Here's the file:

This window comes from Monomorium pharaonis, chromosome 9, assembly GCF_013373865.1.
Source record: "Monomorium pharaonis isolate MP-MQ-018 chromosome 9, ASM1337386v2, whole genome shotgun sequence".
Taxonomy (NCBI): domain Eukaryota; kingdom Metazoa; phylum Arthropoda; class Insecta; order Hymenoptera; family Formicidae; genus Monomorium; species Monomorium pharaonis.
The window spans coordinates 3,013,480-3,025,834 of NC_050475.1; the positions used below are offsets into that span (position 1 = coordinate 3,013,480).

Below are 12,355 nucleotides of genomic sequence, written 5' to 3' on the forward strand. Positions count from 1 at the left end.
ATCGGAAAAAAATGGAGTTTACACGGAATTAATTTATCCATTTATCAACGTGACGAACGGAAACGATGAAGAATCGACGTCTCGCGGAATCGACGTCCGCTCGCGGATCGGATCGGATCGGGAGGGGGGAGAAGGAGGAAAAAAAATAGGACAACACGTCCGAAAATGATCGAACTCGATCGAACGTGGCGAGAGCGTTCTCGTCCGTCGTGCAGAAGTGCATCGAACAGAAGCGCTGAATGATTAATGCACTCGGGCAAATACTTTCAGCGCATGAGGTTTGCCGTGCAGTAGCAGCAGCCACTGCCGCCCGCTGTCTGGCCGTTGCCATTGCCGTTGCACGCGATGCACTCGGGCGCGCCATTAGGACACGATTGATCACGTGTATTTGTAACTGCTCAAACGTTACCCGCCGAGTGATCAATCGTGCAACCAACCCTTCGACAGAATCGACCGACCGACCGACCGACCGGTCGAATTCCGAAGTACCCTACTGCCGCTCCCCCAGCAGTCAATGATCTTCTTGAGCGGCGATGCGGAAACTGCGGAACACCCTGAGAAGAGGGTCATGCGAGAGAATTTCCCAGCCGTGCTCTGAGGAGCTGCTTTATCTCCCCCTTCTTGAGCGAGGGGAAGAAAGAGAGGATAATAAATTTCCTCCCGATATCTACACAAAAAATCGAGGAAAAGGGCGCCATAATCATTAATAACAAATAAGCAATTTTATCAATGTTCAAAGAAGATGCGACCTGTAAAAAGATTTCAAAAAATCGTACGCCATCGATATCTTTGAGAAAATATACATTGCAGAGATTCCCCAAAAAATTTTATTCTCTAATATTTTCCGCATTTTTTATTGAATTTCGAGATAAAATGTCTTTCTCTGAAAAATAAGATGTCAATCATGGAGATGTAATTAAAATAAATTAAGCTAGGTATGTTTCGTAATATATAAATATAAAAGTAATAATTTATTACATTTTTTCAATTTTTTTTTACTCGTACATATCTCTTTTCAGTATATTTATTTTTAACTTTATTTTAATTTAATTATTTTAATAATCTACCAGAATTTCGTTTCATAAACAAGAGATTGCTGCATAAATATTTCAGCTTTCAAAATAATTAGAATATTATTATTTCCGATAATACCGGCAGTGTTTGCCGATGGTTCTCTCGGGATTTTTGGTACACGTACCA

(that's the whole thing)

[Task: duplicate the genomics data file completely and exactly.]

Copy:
This window comes from Monomorium pharaonis, chromosome 9, assembly GCF_013373865.1.
Source record: "Monomorium pharaonis isolate MP-MQ-018 chromosome 9, ASM1337386v2, whole genome shotgun sequence".
Taxonomy (NCBI): domain Eukaryota; kingdom Metazoa; phylum Arthropoda; class Insecta; order Hymenoptera; family Formicidae; genus Monomorium; species Monomorium pharaonis.
The window spans coordinates 3,013,480-3,025,834 of NC_050475.1; the positions used below are offsets into that span (position 1 = coordinate 3,013,480).

Below are 12,355 nucleotides of genomic sequence, written 5' to 3' on the forward strand. Positions count from 1 at the left end.
ATCGGAAAAAAATGGAGTTTACACGGAATTAATTTATCCATTTATCAACGTGACGAACGGAAACGATGAAGAATCGACGTCTCGCGGAATCGACGTCCGCTCGCGGATCGGATCGGATCGGGAGGGGGGAGAAGGAGGAAAAAAAATAGGACAACACGTCCGAAAATGATCGAACTCGATCGAACGTGGCGAGAGCGTTCTCGTCCGTCGTGCAGAAGTGCATCGAACAGAAGCGCTGAATGATTAATGCACTCGGGCAAATACTTTCAGCGCATGAGGTTTGCCGTGCAGTAGCAGCAGCCACTGCCGCCCGCTGTCTGGCCGTTGCCATTGCCGTTGCACGCGATGCACTCGGGCGCGCCATTAGGACACGATTGATCACGTGTATTTGTAACTGCTCAAACGTTACCCGCCGAGTGATCAATCGTGCAACCAACCCTTCGACAGAATCGACCGACCGACCGACCGACCGGTCGAATTCCGAAGTACCCTACTGCCGCTCCCCCAGCAGTCAATGATCTTCTTGAGCGGCGATGCGGAAACTGCGGAACACCCTGAGAAGAGGGTCATGCGAGAGAATTTCCCAGCCGTGCTCTGAGGAGCTGCTTTATCTCCCCCTTCTTGAGCGAGGGGAAGAAAGAGAGGATAATAAATTTCCTCCCGATATCTACACAAAAAATCGAGGAAAAGGGCGCCATAATCATTAATAACAAATAAGCAATTTTATCAATGTTCAAAGAAGATGCGACCTGTAAAAAGATTTCAAAAAATCGTACGCCATCGATATCTTTGAGAAAATATACATTGCAGAGATTCCCCAAAAAATTTTATTCTCTAATATTTTCCGCATTTTTTATTGAATTTCGAGATAAAATGTCTTTCTCTGAAAAATAAGATGTCAATCATGGAGATGTAATTAAAATAAATTAAGCTAGGTATGTTTCGTAATATATAAATATAAAAGTAATAATTTATTACATTTTTTCAATTTTTTTTTACTCGTACATATCTCTTTTCAGTATATTTATTTTTAACTTTATTTTAATTTAATTATTTTAATAATCTACCAGAATTTCGTTTCATAAACAAGAGATTGCTGCATAAATATTTCAGCTTTCAAAATAATTAGAATATTATTATTTCCGATAATACCGGCAGTGTTTGCCGATGGTTCTCTCGGGATTTTTGGTACACGTACCA